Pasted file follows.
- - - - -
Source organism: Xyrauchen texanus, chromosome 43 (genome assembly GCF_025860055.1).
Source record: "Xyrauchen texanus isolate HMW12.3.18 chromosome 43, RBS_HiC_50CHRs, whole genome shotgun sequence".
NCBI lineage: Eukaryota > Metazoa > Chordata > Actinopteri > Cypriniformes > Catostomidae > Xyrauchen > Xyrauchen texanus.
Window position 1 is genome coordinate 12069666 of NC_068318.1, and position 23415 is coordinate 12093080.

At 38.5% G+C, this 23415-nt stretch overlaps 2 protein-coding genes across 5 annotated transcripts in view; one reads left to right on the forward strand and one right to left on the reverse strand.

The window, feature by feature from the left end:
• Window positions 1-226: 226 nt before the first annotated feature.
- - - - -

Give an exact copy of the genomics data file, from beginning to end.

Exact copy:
Source organism: Xyrauchen texanus, chromosome 43 (genome assembly GCF_025860055.1).
Source record: "Xyrauchen texanus isolate HMW12.3.18 chromosome 43, RBS_HiC_50CHRs, whole genome shotgun sequence".
NCBI lineage: Eukaryota > Metazoa > Chordata > Actinopteri > Cypriniformes > Catostomidae > Xyrauchen > Xyrauchen texanus.
Window position 1 is genome coordinate 12069666 of NC_068318.1, and position 23415 is coordinate 12093080.

At 38.5% G+C, this 23415-nt stretch overlaps 2 protein-coding genes across 5 annotated transcripts in view; one reads left to right on the forward strand and one right to left on the reverse strand.

The window, feature by feature from the left end:
• Window positions 1-226: 226 nt before the first annotated feature.